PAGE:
Although Donald Trump Jr. and Paul Manafort agreed to testify before the Senate Judiciary Committee, initially scheduled for Wednesday, it will likely not be a public testimony. The New York Post reported that the two, who with Jared Kushner, met Russians on June 9 at the Trump Tower, are negotiating the terms of their appearances.

The New York Daily News reported that the two agreed to private interviews, however, the committee could subpoena them in the future if needed. The committee is negotiating with Donald Jr. and Manafort about the possible turnover of documents related to the meeting with Russian lawyer Natalia Veselnitskaya, according to Republican Iowa Sen.

Charles Grassley and Democratic California Sen. Dianne Feinstein.

Veselnitskaya offered them a dossier that could prove the Democrats allegedly accepted dirty money from a Russian company that backed the Magnitsky Act. She came with three other people – a translator, a friend, and a representative of the Agaralov family who was behind the meeting. Also present was Rob Goldstein, a British publisher who arranged the meeting with Donald Jr. through email.

Kushner’s testimony

The closed-door testimony of Kushner is scheduled separately for Monday with the Senate intelligence committee and on Tuesday with the House intelligence committee. Donald Jr. said they did not get any report from the Russians about Hillary Clinton, the Democratic candidate, that they could use against her in the 2016 campaign because Veselnitskaya steered the conversation to the adoption of Russia children by American families blocked by the Act.

While the three failed to get any political dirt about Clinton, they possibly violated election rules on soliciting a contribution from foreign sources, including information.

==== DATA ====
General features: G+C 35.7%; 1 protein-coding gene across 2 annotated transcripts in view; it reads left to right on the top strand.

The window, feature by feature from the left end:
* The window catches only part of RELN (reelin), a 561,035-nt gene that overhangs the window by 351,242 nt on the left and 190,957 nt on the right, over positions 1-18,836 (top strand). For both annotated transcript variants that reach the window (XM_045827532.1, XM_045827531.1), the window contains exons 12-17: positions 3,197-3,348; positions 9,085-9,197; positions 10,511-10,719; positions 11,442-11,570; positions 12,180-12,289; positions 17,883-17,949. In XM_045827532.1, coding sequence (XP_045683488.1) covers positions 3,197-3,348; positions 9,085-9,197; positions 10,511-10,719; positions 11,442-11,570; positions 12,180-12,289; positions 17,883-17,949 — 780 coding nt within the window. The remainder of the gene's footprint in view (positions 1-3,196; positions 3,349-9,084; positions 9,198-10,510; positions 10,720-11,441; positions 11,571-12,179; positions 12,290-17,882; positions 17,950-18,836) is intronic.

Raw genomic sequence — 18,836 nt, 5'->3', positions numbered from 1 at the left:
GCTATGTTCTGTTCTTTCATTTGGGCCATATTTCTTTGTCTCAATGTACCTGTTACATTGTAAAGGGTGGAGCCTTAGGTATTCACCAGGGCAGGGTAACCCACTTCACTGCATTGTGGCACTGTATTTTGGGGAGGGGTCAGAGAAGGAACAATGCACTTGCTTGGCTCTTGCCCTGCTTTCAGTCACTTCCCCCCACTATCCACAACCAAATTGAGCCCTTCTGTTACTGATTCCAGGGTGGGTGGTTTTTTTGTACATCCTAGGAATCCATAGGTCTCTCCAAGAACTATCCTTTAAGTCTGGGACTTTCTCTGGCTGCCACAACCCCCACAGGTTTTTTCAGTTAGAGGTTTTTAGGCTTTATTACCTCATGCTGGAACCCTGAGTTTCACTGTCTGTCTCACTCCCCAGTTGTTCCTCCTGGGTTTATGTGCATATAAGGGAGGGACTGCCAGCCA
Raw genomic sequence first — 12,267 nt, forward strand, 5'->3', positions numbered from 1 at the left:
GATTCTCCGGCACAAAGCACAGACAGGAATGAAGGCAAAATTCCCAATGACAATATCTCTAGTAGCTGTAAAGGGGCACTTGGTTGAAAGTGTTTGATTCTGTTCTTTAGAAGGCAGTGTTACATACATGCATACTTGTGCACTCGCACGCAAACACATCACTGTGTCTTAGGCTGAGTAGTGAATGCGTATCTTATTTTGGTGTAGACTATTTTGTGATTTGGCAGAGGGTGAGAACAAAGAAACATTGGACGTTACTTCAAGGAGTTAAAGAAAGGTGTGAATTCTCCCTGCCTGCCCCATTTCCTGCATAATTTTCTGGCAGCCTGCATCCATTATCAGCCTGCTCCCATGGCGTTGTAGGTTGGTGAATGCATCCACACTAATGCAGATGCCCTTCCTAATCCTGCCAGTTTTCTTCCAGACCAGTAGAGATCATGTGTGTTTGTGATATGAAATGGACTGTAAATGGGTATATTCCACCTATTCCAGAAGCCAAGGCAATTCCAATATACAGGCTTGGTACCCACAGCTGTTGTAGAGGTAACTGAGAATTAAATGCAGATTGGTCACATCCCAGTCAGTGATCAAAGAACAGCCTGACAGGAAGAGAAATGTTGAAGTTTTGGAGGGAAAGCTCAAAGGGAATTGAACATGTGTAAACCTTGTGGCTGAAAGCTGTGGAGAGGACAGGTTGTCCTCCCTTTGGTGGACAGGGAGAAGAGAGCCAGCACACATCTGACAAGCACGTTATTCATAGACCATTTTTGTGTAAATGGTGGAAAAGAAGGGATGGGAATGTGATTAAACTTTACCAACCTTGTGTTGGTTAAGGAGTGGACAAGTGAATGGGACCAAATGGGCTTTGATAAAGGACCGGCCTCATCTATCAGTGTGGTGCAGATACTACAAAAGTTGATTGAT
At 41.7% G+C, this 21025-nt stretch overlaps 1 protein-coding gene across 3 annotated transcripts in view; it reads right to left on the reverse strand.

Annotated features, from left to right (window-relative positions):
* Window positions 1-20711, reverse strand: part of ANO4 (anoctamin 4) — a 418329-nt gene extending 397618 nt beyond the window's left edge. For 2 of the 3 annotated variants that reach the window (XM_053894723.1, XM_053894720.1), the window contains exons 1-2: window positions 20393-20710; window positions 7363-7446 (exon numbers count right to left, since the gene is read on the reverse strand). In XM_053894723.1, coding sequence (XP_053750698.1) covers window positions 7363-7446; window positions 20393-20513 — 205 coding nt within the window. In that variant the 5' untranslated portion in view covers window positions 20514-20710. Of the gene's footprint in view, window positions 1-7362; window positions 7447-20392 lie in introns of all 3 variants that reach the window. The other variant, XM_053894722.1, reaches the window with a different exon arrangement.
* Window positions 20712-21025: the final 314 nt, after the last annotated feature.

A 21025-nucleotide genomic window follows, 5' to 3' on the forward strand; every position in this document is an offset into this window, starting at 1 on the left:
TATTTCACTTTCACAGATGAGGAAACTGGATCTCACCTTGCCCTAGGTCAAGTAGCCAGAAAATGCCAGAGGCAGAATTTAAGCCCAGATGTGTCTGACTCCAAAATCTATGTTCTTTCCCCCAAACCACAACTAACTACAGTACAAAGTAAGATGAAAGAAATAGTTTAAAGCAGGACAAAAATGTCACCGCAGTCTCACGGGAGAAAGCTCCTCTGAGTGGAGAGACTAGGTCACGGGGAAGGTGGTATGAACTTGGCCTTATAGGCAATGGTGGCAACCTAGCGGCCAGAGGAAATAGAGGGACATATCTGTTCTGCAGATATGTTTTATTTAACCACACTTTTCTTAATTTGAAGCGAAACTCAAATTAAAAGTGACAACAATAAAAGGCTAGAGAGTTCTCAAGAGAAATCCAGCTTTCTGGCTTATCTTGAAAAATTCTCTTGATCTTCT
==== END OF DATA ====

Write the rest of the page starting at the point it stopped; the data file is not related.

The committee also subpoenaed Glenn Simpson from Fusion GPS, the company that worked with Veselnitskaya, but he declined to attend the hearing on Wednesday.

Simpson’s attorney suggested he will plead against self-incrimination and cite the Fifth Amendment.

Hot on Manafort’s trail

It is not just the two committees that want to hear what Manafort has to say. Special counsel Robert Mueller is studying the financial and real estate records of the former Trump campaign chairman for possible money laundering.

Mueller is also looking into the income tax return of President Donald Trump which angered the billionaire.

The New York Daily News reported that Manafort purchased three properties in New York between 2006 and 2014. One of the units was in the Trump Tower in Manhattan which he paid in full and later took mortgages on. According to an ex-senior American law enforcement official, that is one way to hide money obtained illegally, although there is no independent evidence that Manafort engaged in that.

To make Manafort cooperate, Mueller’s team reportedly could threaten him with criminal charges. Jason Maloni, the spokesman for Manafort, said in a statement that the former Trump campaign chairman is not a cooperating witness. Maloni, however, said the stories about Manafort being in debt by $17 million which came from anonymous sources and leakers are false.